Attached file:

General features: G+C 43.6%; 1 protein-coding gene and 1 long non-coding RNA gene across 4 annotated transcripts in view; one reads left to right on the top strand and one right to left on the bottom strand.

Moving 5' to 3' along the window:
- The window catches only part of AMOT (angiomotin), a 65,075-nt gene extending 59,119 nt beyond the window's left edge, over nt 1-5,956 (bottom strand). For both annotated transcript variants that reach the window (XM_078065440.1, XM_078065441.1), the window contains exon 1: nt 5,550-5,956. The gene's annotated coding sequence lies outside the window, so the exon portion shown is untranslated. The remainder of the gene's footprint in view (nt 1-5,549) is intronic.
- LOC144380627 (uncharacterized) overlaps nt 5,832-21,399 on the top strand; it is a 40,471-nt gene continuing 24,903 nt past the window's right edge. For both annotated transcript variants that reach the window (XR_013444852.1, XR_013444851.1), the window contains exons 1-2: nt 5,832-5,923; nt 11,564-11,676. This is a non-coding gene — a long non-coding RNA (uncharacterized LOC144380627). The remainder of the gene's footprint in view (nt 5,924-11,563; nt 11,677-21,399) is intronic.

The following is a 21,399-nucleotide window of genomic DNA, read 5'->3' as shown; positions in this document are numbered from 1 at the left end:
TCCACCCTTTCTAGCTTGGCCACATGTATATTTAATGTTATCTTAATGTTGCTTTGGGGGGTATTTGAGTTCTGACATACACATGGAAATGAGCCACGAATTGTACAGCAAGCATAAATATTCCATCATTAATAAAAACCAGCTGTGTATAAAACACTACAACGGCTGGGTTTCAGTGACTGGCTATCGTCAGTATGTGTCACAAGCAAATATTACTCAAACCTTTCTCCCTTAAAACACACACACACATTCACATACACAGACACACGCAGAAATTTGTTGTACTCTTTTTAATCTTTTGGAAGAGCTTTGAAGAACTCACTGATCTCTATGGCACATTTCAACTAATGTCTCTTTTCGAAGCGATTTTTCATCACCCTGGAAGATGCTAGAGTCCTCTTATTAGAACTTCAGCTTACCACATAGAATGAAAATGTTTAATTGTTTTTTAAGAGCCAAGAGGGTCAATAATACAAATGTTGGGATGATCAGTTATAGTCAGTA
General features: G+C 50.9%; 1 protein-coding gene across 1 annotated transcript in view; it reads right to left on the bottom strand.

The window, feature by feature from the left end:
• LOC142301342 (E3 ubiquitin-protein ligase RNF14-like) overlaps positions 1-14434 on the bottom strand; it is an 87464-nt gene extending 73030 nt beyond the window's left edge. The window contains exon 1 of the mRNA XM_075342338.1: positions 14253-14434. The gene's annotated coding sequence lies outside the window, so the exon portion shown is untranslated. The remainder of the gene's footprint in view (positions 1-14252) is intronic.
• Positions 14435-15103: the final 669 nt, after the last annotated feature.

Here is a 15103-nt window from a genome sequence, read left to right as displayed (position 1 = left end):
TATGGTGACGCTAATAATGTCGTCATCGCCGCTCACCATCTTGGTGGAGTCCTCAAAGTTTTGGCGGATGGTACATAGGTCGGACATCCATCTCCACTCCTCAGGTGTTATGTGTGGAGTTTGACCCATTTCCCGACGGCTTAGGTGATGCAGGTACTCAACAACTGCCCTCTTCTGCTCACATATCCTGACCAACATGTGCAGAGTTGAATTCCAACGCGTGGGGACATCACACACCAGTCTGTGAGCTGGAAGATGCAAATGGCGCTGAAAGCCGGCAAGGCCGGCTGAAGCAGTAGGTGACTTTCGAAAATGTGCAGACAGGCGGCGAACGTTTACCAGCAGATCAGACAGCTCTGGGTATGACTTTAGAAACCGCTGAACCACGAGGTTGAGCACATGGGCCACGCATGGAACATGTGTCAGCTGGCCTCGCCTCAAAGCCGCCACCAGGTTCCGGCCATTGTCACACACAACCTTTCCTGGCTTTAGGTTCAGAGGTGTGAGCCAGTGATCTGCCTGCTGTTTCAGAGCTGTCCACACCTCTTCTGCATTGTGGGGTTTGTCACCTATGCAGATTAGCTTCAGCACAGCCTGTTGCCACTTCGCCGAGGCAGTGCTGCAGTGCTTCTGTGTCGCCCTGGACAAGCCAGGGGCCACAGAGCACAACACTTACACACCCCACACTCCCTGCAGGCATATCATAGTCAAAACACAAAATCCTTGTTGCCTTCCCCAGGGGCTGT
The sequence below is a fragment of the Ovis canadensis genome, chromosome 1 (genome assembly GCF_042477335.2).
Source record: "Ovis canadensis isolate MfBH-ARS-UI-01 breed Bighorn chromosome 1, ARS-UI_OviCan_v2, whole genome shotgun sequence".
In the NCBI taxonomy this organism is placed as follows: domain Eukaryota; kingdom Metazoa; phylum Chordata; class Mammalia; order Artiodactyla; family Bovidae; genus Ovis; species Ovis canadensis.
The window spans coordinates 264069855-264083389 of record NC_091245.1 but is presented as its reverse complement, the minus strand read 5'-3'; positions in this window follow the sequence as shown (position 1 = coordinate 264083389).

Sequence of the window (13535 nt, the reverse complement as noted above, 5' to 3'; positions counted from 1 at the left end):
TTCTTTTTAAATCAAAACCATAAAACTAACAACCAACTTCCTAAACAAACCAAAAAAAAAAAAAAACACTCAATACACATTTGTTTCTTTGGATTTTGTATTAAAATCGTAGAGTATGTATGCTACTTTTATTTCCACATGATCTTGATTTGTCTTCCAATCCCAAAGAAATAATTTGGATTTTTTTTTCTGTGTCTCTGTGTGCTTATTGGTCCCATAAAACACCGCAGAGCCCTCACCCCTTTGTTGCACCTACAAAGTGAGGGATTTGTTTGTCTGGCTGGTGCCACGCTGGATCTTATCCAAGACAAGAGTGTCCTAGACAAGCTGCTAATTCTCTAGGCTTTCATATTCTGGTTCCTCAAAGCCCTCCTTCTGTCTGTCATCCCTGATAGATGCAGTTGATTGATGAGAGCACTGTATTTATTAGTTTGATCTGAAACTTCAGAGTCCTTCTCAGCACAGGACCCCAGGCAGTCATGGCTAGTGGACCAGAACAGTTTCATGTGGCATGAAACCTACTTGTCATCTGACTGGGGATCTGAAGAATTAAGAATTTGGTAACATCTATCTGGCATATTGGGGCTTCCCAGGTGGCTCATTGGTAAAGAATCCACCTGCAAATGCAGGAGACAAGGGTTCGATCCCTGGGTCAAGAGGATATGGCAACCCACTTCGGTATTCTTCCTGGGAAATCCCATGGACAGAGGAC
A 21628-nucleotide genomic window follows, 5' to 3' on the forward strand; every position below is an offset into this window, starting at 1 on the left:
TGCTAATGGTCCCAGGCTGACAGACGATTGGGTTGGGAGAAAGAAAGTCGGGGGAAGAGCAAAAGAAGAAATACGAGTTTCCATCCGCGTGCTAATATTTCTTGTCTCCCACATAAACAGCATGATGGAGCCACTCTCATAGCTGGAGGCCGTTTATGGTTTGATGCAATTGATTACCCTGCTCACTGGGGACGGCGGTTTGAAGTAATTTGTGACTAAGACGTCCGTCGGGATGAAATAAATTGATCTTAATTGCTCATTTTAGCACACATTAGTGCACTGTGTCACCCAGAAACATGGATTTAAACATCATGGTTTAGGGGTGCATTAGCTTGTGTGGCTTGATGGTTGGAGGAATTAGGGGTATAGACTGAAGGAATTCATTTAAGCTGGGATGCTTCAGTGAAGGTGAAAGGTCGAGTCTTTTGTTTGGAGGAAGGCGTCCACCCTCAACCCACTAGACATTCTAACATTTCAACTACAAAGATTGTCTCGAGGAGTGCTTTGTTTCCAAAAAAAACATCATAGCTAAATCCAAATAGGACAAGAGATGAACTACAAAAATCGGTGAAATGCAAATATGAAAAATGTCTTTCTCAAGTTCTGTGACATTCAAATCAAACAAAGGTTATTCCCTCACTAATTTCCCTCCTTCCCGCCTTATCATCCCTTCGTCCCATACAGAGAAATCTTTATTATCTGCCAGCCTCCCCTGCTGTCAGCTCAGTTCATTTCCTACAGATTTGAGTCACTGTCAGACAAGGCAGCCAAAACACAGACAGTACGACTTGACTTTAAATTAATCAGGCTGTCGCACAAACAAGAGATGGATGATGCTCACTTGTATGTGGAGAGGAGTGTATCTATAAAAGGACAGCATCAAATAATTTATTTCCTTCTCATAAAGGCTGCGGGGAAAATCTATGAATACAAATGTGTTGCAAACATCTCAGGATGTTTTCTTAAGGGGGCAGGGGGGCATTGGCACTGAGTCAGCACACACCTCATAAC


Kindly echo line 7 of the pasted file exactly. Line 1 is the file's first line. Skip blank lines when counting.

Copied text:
General features: G+C 50.9%; 1 protein-coding gene across 1 annotated transcript in view; it reads right to left on the bottom strand.